Dr. Paul A. Pavlou, the Milton F. Stauffer Professor, as Principal Investigator, and Associate Professor of Management Information Systems Dr. Sunil Wattal, as Co-Principal Investigator, received the NSF grant. The objective of the NSF workshop is to demonstrate the merits in the pursuit of the potential for big data while respecting privacy rights.

In the proposal, Pavlou and Wattal argued that there are “unexplored links” between big data and privacy, and that the potential exists for breaches of privacy, particularly by corporations, malicious individuals or governments. The workshop, Pavlou and Wattal said, would unite individuals from multiple disciplines in an attempt to promote a “forward-looking agenda.”

“People often have very little control over the collection process, in terms of knowledge about what information is being collected and stored about them,” said Pavlou, a Co-Director of Temple’s Big Data Institute and the School’s Chief Research Officer. “They also are unaware of who has access to the information, and for what purpose the information will be used.

“Finding solutions to these big day and privacy problems must become a priority for this generation of interdisciplinary research.”

The NSF workshop will cover: the tradeoff between the benefits of big data and privacy protection; the legal, public policy and regulatory issues on privacy; privacy protection technologies; and social, behavioral and economical approaches to encouraging individual privacy practice.

Slated to take place in late Spring 2015, the workshop will be open to all centers that operate in conjunction with Temple’s Big Data Institute. Additionally, select global big-data experts from academia, industry, and government will be invited to attend. A date for the workshop has not yet been finalized.

The Third Annual Conference at Temple University on the Convergence of Managerial and Financial Accounting Research was held Aug. 7-9.

Co-hosted by the Merves Center for Accounting and Information Technology, and the Accounting Department at Temple’s Fox School of Business, the conference has received additional sponsorship support allthree years from the Chartered Institute of Management Accountants (CIMA) UK, the world’s largest professional body of management accountants. Each year, the Accounting Conference explores state-of-the-art practices in how the understanding of financial reporting is and can be informed by considering managerial accounting issues, while showcasing important cutting-edge research by scholars in both managerial and financial accounting.

More than 80 leading experts gathered at Alter Hall, home to the Fox School of Business, including keynote speakers Jacob Thomas, Rajiv Banker, Eva Labro, Paul Zarowin, Sudipta Basu, Ranjani Krishnan and Lawrence Brown.

A co-organizer of this and other accounting conference series, Banker said this particular series attracted 50 percent more participants than last year, and is hopeful for continued growth in the years to come.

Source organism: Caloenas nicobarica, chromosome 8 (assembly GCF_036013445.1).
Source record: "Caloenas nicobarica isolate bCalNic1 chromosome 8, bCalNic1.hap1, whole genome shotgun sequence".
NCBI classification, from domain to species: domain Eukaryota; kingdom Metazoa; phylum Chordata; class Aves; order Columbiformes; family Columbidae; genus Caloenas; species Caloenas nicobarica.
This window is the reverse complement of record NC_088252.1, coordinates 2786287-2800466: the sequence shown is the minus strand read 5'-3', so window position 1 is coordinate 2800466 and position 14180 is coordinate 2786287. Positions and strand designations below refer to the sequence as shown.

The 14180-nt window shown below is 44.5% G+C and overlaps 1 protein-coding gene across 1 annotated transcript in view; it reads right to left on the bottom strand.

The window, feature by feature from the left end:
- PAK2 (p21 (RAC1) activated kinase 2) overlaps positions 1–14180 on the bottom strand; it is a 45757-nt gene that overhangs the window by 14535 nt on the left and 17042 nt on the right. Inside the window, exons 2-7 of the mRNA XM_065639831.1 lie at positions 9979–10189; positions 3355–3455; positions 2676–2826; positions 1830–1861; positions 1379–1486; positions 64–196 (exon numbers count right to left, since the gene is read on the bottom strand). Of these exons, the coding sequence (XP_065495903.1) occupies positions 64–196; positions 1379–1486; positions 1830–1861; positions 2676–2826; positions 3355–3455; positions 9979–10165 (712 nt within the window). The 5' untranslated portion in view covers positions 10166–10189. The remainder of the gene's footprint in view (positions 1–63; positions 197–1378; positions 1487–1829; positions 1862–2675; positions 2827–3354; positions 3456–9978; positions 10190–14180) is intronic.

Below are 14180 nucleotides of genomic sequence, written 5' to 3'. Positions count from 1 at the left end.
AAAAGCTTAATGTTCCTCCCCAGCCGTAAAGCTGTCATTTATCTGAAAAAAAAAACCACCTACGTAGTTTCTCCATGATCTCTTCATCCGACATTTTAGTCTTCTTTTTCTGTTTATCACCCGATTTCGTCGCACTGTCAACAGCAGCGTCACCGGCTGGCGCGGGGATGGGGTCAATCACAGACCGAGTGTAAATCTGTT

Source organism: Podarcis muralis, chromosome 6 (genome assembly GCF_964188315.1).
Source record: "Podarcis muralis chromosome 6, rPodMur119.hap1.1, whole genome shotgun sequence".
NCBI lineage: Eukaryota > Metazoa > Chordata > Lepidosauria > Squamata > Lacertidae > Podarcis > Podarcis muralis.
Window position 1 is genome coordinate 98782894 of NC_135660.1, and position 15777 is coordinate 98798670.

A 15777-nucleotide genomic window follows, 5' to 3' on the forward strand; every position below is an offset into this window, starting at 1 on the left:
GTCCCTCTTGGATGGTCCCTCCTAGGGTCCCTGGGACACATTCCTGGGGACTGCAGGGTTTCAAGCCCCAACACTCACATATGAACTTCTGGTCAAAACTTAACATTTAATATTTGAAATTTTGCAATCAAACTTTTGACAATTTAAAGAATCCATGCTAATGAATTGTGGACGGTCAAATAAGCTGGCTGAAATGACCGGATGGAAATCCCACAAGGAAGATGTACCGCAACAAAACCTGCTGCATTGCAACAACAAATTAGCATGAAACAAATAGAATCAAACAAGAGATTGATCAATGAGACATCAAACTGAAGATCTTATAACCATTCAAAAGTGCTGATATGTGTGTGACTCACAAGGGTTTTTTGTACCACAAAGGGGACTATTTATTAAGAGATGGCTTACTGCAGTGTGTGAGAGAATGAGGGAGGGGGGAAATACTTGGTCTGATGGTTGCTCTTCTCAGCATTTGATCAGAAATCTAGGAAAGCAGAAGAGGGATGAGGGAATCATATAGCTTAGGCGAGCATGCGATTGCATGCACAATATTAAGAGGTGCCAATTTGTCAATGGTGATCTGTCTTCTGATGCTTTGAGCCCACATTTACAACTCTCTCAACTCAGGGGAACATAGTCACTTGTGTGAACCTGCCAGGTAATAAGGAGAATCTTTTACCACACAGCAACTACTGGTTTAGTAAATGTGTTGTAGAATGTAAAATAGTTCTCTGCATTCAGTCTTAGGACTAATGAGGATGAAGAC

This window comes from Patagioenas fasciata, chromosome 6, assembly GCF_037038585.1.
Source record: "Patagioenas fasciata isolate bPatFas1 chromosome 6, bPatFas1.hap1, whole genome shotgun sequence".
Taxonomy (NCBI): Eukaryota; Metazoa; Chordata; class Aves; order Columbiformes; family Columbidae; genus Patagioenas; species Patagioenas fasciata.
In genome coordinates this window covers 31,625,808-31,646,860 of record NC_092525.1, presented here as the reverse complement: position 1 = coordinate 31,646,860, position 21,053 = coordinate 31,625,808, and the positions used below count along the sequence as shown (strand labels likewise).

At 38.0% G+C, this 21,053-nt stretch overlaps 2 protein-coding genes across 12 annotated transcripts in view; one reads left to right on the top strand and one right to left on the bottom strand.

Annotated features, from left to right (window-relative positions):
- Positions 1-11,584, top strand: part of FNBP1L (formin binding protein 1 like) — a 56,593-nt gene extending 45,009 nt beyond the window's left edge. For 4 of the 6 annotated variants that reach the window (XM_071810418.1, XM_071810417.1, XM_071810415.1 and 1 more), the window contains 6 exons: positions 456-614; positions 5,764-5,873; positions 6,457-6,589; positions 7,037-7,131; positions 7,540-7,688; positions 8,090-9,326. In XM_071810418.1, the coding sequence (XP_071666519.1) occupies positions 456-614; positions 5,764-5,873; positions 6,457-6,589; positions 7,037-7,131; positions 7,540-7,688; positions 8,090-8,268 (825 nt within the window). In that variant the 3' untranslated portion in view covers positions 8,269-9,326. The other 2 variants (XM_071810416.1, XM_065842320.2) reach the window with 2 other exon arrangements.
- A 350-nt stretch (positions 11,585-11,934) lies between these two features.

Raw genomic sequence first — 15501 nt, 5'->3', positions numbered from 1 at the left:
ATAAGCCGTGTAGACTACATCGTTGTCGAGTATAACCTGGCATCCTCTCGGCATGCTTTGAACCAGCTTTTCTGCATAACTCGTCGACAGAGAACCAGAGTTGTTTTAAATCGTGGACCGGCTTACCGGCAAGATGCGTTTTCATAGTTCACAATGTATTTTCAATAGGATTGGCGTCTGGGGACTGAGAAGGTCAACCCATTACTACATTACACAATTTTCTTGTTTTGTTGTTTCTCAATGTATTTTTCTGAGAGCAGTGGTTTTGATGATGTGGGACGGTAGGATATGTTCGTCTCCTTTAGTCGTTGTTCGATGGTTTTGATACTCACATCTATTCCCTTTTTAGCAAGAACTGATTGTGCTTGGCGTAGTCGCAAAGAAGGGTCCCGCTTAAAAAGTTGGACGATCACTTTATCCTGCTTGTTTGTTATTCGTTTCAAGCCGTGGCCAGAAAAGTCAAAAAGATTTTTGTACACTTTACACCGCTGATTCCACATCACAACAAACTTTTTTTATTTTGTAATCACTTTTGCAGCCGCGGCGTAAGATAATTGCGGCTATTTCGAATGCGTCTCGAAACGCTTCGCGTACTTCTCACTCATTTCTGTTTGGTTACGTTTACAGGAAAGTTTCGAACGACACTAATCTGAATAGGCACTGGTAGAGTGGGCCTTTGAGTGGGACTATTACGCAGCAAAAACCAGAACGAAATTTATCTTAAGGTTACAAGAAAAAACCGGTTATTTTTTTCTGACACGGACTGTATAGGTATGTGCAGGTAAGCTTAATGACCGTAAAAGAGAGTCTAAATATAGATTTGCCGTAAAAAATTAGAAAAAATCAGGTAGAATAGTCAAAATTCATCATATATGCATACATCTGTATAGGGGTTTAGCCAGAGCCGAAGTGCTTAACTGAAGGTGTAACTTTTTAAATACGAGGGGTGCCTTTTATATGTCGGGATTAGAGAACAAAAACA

“Convergence of managerial and financial accounting is an exciting and expanding new field of research,” said Banker, a Professor of Accounting at Fox. “The Fox School of Business at Temple University, our faculty, and our PhD students are seen as emerging leaders in this new field of inquiry.”

Presentations featured research work by academics, revealing how managerial behavior influences financial reporting, and covered topics like Analyst Forecasts, Performance Evaluations, Earnings Behavior, International Financial Reporting, and Taxation. Presenters and attendees came from around the world, including representatives from universities such as Harvard, Northwestern, New York University, the London Business School, Yale, Columbia and Tilburg University.

In addition to presentations from professors and leading academic experts, 12 PhD students presented their research work during the conference.

Assistant Professor of Accounting at the Fox School and a co-organizer of this year’s conference, Lucas Threinen said he was impressed by the PhD students who had been accepted as presenters, noting “these students represented themselves very well, and I believe they were able to get valuable feedback about their work.”

Providing PhD students with an opportunity to present their research at an academic conference builds upon the mission of the Fox School’s PhD Program to educate, train and mentor PhD students in a supportive research environment with the aid of Fox faculty to generate and publish ground-breaking research in top journal outlets, and place them in peer and aspirant research institutions around the world.

Next year’s conference on the Convergence of Managerial and Financial Accounting will be held at the University of Calgary, in Canada, which Banker hopes will expand the scope of already-growing attendance, and will be co-sponsored again by the Merves Center for Accounting and Information Technology at the Fox School of Business. The Merves Center has more exciting events in the works for the upcoming academic year, bringing a new academic conference series focusing on Accounting Information Systems to Temple. Banker will co-organize this conference series with newly appointed Assistant Professor of Accounting Hilal Atasoy.

More information on conferences sponsored by the Accounting Department at the Fox School of Business at Temple University can be found by visiting their departmental website.